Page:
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In order to write the IMG file (extract it from the downloaded ZIP file, first) to the Raspberry (micro-)SD card (4GB minimum), Windows users can use Win32DiskImager, while Linux users can make use of dd and Mac OS X users should follow this guide. A SDHC class 10 card is highly recommended. Make use of a (micro-)SD to USB key adapter.

Please note that it is not rare that the latest build of Windows 10 (Creators Update) gives permission/write errors when dealing with USB keys. Don’t worry, it’s just Windows: retry until success.

Help with dd (run as root or with sudo) follows:

  • plug the SD card into your PC;
  • tail -f /var/log/messages or tail -f /var/log/syslog or fdisk -l for locating the assigned device file, for example: /dev/sdx (change for your case);
  • umount /dev/sdx1; umount /dev/sdx2
  • dd if=path/to/imageFile.img of=/dev/sdx bs=1M (dd always refers to the whole disk, so do not use /dev/sdx1 for example).

Once you have successfully written the IMG file to the SD, you have to plug the card into the R-Pi and restart.

Louis DeRobertis reports that some HDMI to VGA converters do not give enough power to the screen.

During everyday usage, if you intend to power the Pi off I strongly advide you to do via SSH or to schedule a cronjob which will turn off the Pi gracefully.


SSH LOGIN (donors’ version)

You can perform an SSH login using the following credentails.
Putty.exe or similar software is required for Windows users while of course *nix users will make use of the ssh client.

  • user: pi
  • password: live
  • then type: sudo -i for administrative rights

Raspberry IP address is always shown during the boot. Alternatively you can make use of network discovery apps for your smartphone or netdiscover tool for *nix systems to find it out.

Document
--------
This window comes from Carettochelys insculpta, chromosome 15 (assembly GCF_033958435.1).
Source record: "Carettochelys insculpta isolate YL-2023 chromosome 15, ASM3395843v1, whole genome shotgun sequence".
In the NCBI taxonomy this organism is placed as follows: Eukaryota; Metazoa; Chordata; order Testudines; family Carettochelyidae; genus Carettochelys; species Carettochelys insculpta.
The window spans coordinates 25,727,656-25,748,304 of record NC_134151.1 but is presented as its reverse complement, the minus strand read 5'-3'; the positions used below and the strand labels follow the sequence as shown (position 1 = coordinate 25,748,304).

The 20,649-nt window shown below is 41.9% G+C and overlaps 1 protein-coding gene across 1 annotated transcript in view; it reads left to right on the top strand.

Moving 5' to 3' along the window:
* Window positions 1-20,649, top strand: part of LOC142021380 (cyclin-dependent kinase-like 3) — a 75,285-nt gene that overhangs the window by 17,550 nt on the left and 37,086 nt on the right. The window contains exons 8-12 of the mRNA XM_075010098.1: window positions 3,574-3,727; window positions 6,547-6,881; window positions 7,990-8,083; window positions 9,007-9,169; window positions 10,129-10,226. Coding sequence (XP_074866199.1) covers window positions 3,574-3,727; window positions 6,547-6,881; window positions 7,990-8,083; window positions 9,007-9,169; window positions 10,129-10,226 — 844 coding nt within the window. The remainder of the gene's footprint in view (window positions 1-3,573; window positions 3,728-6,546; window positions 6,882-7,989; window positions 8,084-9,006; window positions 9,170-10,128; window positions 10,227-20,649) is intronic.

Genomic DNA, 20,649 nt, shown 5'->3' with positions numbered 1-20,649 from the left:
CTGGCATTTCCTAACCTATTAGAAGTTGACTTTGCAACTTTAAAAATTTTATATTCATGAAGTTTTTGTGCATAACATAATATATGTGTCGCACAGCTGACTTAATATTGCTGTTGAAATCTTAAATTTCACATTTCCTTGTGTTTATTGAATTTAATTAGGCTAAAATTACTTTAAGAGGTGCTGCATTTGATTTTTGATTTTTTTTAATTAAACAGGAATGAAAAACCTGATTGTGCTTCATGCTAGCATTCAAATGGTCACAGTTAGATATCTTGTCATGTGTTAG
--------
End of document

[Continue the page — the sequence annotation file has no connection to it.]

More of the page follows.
When maintainance screen password is modified, SSH password will be changed accordingly. So, if you set a password for the admin interface, the new SSH password will be identical. This way you can protect both system settings change via browser (admin interface) and via SSH with one step.


Raspberry WebKiosk defaults to DHCP if network cable is plugged in. If you need to override this behaviour:

  • unplug the Ethernet cable and reboot;
  • network interfaces admin screen will appear;
  • change network settings as you wish; they will persist then across reboots.

For cleaning network configuration settings just in case, you can delete the config files in the /iwk folder via SSH or by inserting the SD card into a computer running Linux, or clear all the persistence settins via the admin interface.


Unlike Raspberry Digital Signage, Raspberry webKiosk does not come with an internal proxy by default, and this is a desiderd behaviour: this way it can perform (a little) faster.

In order to add an internal filtering HTTP proxy with a whitelist behaviour, use follow the steps.

1. Install tinyproxy via apt-get – and changed the config file to include:

FilterURLs On
FilterDefaultDeny Yes
Filter "/etc/tinyproxy/whitelist"

2. Create a whitelist with only the domains that you want the user to see;
3. Change the default error page at /usr/share/tinyproxy/default.html to do a 0 second redirect to;
4. Add proxy information to chromium at localhost:8888.

Many thanks to Louis DeRobertis.


The quickest way to adjust date and time according to your local time is to use ntpdate pointing an NTP server near you. For example: ntpdate ntp1.ien.it for Italy. SSH access required.
You can also set the time and date directly with the use of date -s command. SSH access required.

You can set your timezone with dpkg-reconfigure tzdata command. SSH access required of course.

1920 x 1080p

Modify /boot/config.txt file this way (thanks to Mark van der Linden, Brunner Armin and Guilherme Simões):

hdmi_mode=16 or hdmi_mode=82

Use mc -e /boot/config.txt via SSH or insert the SD card into a PC running Linux and use a common text editor.